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I am writing a script to test hotplugging a serial device using the pyserial module. The script has one main thread which handles writing and a read thread for reading data.

The main thread sends a hotplug signal which then stops the read thread until the device is detected again when it starts the read thread again. The main thread waits for a hotplug success message to confirm hotplug success ( with a timeout ) and starts again from sending hotplug message.The issue occurs when the serial device sends initialization messages after the first hotplug success message on connection.

The script runs good for the first time. But for the second time, the input serial buffer still has some data ( the init messages ) that needs to be read first before reading any new success and initialization messages. Doing this make the script loose the success message as it times out.

I wish to flush the serial buffer completely and discard any content before I start the read thread on a hotswap ( which is, I don't care what messages were received before hotswap ). I tried using the ser.flushInput()/flushOutput()/flush() method after receiving the hotplug success message, but it does nothing. The data is still read from the buffer. I can do a workaround by introducing a time.sleep(5) before the next iteration ( to read all init from buffer ), but want a cleaner approach to this.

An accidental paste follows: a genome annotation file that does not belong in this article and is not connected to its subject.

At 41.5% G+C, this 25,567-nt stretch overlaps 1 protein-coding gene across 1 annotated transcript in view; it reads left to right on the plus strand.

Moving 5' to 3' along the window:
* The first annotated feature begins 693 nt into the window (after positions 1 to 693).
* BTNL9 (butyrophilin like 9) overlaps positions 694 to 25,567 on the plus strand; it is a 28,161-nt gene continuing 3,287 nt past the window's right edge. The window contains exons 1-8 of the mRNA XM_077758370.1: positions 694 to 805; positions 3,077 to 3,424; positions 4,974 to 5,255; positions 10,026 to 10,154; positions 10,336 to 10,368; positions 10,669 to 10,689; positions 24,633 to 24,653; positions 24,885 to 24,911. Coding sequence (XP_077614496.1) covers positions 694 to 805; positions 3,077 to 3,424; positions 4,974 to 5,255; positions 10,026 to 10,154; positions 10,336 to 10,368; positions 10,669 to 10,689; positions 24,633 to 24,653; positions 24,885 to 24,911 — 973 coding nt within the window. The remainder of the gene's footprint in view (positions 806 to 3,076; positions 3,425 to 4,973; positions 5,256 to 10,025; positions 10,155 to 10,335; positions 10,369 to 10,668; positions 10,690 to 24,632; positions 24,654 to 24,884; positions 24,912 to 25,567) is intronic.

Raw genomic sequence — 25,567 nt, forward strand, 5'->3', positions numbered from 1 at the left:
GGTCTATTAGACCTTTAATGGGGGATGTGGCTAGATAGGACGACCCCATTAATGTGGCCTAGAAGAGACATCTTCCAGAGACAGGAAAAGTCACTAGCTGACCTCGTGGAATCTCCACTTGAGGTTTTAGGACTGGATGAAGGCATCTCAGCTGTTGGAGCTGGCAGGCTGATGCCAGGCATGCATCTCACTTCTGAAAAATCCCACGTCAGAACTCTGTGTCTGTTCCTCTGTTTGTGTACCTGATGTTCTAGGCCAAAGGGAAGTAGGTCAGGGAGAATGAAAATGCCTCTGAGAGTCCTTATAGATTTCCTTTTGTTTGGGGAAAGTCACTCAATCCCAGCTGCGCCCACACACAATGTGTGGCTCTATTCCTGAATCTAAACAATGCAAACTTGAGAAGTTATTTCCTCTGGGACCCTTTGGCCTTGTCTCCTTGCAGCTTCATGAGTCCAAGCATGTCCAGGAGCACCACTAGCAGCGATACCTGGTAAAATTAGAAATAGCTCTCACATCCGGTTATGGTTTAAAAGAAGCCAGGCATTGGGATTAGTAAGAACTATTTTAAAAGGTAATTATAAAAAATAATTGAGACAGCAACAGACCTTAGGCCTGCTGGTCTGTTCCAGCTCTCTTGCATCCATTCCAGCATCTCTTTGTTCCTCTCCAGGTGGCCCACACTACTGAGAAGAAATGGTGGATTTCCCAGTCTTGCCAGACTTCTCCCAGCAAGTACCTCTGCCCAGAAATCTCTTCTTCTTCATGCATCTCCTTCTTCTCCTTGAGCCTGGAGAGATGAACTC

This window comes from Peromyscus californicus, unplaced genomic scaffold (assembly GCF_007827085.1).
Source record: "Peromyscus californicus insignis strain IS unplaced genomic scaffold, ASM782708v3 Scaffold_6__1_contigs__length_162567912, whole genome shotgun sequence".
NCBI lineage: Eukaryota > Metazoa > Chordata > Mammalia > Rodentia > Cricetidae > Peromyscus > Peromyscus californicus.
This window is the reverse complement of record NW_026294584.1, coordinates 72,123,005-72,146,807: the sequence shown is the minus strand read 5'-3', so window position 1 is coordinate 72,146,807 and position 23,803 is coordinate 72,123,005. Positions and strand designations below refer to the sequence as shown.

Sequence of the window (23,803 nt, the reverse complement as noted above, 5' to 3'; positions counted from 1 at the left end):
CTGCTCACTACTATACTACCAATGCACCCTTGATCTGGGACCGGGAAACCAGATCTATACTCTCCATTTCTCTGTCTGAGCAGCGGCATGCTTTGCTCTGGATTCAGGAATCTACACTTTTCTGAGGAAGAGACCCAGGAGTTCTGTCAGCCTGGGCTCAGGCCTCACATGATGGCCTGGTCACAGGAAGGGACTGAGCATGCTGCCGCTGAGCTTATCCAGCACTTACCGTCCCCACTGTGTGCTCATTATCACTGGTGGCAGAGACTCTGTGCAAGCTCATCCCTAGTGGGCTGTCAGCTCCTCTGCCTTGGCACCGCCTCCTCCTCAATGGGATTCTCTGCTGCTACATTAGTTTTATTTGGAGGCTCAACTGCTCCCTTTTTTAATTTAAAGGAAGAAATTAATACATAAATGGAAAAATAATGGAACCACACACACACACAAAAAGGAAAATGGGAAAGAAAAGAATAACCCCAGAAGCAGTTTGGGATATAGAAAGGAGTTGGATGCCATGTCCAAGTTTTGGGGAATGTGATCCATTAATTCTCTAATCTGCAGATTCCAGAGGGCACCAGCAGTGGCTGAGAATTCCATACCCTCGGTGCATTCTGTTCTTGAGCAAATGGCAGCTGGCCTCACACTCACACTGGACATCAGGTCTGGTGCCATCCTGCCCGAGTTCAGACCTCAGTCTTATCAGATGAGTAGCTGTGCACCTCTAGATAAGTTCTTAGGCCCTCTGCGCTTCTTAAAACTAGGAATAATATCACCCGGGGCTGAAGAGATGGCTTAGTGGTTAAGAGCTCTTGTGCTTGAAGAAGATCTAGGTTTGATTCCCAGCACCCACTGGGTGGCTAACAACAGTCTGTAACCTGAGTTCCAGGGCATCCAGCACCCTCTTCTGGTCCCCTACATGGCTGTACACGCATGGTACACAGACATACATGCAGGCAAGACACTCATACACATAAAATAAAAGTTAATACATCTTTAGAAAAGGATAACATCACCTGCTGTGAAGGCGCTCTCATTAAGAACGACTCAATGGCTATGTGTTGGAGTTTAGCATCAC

How do I completely discard the previous init messages in the input buffer once I get the success message, such that next iteration has nothing to read before hotswap. I hope the issue is clear with a sequence diagram below, because the code is too big to post.

Update: I have read somewhere that one can't flush the input, it is one of those undefined behaviors like in C. Got to read until EOF/EOL ...

   Device           Main              Read         Device
                <-Hotplug-  -stop->
                <-open--    -start->
                                             <-( success + init )-

                <-Hotplug-  -stop->
                <-open-     -start->
                                             <-( old init + success + init )
                <-close-    -stop->
share|improve this question
Exactly similar issue is seen the post…. The driver seem to buffer the input even if it is not opened. Powering down the tx/rx lines on a software hotplug could reset the buffer. – Milind Jan 20 '13 at 23:55

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